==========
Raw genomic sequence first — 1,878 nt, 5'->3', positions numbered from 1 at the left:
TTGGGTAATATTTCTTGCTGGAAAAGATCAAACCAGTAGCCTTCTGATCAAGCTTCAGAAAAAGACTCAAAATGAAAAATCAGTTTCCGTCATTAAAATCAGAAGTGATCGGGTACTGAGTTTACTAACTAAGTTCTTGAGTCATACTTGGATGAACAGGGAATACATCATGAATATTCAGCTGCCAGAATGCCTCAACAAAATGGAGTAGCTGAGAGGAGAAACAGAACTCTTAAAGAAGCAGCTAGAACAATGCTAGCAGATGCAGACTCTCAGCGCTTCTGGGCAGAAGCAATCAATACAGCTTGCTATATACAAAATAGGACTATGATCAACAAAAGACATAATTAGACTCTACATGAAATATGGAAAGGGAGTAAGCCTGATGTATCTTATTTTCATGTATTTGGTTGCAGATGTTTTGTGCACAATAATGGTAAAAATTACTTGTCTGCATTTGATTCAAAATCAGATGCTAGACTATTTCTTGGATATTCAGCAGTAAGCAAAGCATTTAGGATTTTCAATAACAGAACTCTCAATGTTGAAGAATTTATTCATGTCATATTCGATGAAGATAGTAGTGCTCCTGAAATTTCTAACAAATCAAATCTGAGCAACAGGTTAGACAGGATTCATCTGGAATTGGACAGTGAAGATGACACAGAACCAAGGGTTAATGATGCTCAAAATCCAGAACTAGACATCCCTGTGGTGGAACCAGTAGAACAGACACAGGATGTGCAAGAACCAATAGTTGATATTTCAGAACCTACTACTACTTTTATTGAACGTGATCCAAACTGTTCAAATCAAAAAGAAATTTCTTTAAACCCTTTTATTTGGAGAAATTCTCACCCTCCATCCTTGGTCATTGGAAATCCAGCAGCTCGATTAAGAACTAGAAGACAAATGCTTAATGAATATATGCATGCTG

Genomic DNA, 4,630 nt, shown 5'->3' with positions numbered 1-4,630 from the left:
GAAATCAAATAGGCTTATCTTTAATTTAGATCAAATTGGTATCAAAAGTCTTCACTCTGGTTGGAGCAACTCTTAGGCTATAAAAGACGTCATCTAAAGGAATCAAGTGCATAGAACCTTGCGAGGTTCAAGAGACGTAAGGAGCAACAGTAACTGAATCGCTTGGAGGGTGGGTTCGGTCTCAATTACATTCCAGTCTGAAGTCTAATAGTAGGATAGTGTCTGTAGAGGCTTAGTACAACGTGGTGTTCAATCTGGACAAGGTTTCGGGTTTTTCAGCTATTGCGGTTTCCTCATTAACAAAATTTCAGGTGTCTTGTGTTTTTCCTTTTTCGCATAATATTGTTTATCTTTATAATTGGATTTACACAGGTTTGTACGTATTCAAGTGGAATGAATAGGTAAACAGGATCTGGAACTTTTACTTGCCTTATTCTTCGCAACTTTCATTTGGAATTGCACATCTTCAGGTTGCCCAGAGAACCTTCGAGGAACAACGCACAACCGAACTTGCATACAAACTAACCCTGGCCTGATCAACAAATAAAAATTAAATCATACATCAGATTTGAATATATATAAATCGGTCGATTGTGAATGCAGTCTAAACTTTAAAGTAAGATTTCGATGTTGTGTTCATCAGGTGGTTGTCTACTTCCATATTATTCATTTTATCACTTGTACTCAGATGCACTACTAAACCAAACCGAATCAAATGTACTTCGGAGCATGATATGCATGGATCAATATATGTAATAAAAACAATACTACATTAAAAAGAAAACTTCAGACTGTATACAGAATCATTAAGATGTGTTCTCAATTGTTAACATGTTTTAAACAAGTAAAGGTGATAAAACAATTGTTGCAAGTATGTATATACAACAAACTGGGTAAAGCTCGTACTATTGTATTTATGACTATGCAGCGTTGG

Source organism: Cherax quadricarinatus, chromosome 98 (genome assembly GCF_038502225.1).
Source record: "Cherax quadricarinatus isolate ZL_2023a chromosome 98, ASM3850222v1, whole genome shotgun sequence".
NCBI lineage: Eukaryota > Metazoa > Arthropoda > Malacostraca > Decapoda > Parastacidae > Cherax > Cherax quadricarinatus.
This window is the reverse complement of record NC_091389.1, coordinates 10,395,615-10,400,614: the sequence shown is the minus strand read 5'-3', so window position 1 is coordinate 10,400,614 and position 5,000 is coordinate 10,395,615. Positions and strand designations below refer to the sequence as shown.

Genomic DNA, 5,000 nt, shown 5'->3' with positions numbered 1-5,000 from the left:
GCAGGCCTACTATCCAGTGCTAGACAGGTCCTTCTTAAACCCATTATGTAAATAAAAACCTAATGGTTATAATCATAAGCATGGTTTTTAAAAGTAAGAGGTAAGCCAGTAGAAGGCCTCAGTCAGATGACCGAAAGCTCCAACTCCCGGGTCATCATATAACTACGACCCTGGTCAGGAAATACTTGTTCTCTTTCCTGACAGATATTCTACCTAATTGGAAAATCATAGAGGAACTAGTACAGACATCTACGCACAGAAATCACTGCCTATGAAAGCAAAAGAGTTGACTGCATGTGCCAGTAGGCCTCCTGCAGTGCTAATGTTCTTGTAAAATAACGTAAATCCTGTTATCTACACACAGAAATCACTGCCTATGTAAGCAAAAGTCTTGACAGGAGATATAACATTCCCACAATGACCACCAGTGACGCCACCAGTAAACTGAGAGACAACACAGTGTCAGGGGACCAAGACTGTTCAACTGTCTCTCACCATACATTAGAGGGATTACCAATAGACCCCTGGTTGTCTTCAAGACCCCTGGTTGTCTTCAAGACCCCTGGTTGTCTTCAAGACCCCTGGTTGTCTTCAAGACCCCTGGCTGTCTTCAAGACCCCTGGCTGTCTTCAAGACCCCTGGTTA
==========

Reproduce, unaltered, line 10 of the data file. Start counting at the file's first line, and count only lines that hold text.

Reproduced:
GCAGGCCTACTATCCAGTGCTAGACAGGTCCTTCTTAAACCCATTATGTAAATAAAAACCTAATGGTTATAATCATAAGCATGGTTTTTAAAAGTAAGAGGTAAGCCAGTAGAAGGCCTCAGTCAGATGACCGAAAGCTCCAACTCCCGGGTCATCATATAACTACGACCCTGGTCAGGAAATACTTGTTCTCTTTCCTGACAGATATTCTACCTAATTGGAAAATCATAGAGGAACTAGTACAGACATCTACGCACAGAAATCACTGCCTATGAAAGCAAAAGAGTTGACTGCATGTGCCAGTAGGCCTCCTGCAGTGCTAATGTTCTTGTAAAATAACGTAAATCCTGTTATCTACACACAGAAATCACTGCCTATGTAAGCAAAAGTCTTGACAGGAGATATAACATTCCCACAATGACCACCAGTGACGCCACCAGTAAACTGAGAGACAACACAGTGTCAGGGGACCAAGACTGTTCAACTGTCTCTCACCATACATTAGAGGGATTACCAATAGACCCCTGGTTGTCTTCAAGACCCCTGGTTGTCTTCAAGACCCCTGGTTGTCTTCAAGACCCCTGGTTGTCTTCAAGACCCCTGGCTGTCTTCAAGACCCCTGGCTGTCTTCAAGACCCCTGGTTA